Monday 1st Jun, 2020

Walking on air with Aerobelt conveyors

By using a film of air, Aerobelt Australia is helping businesses reduce their conveyor's energy, maintenance and downtime costs.

By using a film of air, Aerobelt Australia is helping businesses reduce their energy, maintenance and downtime costs.

When a malt producer in Victoria wanted to develop a new plant, it turned to Aerobelt for expert advice on the best conveyor systems to get the job done.

Due to the process and material, the conveyors were required to be corrosion resistant and have a carrying capacity of 180 tonnes per hour. Additionally, a wash down feature was needed in the head station to control contamination and build-up of material during the malting process.

In order to supply the 12 conveyors needed for the upgrade, the company reached out to Aerobelt to take advantage of its unique technology.

Some of the key benefits of Aerobelt’s conveyors are their energy efficiency, low maintenance and lightweight, covered construction. Instead of using conventional carry idlers, a number of holes positioned in the trough skin creates a small film of air between itself and the belt.

As the system lacks belt carry rollers, there is a significant reduction in start-up inertia, allowing the belt to run with lower tension and smaller drives than an equivalent roller conveyor. This also has the benefit of not agitating loads like a traditional conveyor would, meaning there is less product loss, pollution and abrasion.

With the exclusion of side carry rollers, the overall weight of the system is significantly reduced, allowing for lighter construction and supporting steelwork to be installed. As the system’s only moving parts are the return rollers, it is often cost effective to perform maintenance using a mobile maintenance platform instead of access walkways.

For the upgrade, Aerobelt provided 12 conveyors with a belt width of 1,000 millimetres and a length of 416 metres, at inclinations from zero to 15 degrees. The belts are able to reach speeds of 1.75 metres per second, with a 7.5 to 22-kilowatt drive power.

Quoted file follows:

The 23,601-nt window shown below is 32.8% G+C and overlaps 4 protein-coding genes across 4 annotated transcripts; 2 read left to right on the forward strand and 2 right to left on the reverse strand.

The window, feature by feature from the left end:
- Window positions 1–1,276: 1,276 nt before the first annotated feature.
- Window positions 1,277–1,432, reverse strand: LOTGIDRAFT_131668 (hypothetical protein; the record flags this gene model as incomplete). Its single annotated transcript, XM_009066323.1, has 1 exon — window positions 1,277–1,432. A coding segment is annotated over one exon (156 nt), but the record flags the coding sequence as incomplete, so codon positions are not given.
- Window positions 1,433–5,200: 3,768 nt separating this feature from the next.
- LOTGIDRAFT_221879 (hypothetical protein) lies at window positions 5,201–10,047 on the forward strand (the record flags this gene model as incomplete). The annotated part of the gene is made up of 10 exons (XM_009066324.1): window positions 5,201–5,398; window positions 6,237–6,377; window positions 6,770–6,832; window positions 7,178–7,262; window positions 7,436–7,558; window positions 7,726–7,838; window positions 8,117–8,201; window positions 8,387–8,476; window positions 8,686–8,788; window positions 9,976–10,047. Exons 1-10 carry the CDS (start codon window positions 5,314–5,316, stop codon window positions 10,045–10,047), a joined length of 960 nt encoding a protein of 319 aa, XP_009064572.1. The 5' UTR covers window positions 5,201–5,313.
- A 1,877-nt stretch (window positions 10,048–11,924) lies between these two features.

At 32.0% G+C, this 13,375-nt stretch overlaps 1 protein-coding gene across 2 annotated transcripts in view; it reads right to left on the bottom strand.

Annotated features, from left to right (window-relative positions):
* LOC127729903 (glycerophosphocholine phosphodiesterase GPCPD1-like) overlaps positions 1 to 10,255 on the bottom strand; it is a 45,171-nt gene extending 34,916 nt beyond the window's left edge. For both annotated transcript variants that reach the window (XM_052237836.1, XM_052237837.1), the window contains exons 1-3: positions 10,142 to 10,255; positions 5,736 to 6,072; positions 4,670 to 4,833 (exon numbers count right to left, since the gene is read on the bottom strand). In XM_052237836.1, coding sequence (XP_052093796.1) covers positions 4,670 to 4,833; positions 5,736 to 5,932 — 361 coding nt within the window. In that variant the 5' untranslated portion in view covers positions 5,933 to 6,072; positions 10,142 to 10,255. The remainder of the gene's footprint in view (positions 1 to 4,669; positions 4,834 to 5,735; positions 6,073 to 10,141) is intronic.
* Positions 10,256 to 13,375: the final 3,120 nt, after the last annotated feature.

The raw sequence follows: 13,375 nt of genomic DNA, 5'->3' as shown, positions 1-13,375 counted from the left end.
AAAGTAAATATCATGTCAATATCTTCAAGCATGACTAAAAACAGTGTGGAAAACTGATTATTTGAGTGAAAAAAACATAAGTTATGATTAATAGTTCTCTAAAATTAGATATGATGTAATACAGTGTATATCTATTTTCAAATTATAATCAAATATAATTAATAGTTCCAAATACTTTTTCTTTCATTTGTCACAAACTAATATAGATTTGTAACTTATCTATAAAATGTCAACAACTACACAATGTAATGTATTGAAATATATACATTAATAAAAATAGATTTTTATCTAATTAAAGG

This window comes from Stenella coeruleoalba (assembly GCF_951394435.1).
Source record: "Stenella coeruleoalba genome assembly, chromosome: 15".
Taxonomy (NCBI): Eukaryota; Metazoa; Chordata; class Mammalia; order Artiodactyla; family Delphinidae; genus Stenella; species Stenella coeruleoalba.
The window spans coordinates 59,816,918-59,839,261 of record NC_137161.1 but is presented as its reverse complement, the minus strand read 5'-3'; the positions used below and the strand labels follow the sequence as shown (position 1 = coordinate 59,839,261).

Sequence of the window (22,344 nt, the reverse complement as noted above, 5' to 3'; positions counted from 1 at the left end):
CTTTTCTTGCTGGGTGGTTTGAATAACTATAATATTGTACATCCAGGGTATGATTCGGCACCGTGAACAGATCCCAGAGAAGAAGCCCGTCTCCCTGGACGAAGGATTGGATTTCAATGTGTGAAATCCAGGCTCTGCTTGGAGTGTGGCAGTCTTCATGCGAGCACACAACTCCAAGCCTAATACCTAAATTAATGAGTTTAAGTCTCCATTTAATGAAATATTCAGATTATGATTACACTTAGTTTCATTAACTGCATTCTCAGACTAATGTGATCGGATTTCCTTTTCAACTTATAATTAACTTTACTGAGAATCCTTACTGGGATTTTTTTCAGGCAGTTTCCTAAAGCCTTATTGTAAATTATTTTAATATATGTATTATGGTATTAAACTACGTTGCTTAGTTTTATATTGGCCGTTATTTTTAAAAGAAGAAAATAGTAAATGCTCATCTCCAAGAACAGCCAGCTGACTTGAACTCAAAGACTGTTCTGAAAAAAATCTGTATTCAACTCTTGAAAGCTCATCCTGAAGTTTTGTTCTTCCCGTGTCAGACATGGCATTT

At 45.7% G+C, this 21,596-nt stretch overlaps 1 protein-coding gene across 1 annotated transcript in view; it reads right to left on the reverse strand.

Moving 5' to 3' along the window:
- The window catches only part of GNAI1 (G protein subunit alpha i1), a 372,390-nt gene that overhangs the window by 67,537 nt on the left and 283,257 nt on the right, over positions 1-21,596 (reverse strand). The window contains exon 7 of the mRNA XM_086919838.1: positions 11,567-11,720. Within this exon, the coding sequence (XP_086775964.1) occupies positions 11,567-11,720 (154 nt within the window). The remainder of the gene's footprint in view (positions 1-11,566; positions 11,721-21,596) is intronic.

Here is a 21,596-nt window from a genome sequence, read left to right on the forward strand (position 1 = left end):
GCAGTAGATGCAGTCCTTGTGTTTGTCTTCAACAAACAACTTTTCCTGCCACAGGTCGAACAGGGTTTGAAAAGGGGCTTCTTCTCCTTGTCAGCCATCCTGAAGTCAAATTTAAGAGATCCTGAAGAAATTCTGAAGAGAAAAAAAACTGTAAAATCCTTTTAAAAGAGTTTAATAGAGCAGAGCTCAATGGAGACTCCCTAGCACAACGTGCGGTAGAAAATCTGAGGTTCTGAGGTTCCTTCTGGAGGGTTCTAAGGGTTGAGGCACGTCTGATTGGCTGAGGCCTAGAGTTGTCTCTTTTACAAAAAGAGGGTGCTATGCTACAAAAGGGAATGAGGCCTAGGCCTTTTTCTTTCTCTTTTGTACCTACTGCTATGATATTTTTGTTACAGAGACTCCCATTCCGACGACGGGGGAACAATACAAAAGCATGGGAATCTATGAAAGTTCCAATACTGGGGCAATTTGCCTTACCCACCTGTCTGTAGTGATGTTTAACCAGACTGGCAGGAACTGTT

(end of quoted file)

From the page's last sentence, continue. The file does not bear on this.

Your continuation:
The system was specifically designed with the Aerobelt’s capabilities in mind and was able to make the most out of the technology.

Some conveyors in the new plant are now fully covered, saving the capital costs of fully enclosed gantries, with a steelwork design changed to an open construction.

Simon Kutassy, mechanical engineer at Aerobelt Australia, says one of the key benefits Aerobelt provides for materials such as grains, malt and rice is the fact the carry side of the conveyor is a sealed unit.

“When material is carried there is a continuous skin underneath, with covers on top to ensure the entire conveyor is water-proofed,” he said.

“The cover also helps to keep any dust that would be generated contained and keeps the materials being handled protected from any contamination.

“It also has the advantage of lower noise emissions due to the lack of moving parts,” Mr Kutassy adds.

Aerobelt is also able to transport a variety of product and have been used by its customers for specific applications across a number of industries.

The company offers a range of installation services depending on a project’s needs and is able to meet any combination of supply, installation and commissioning requirements.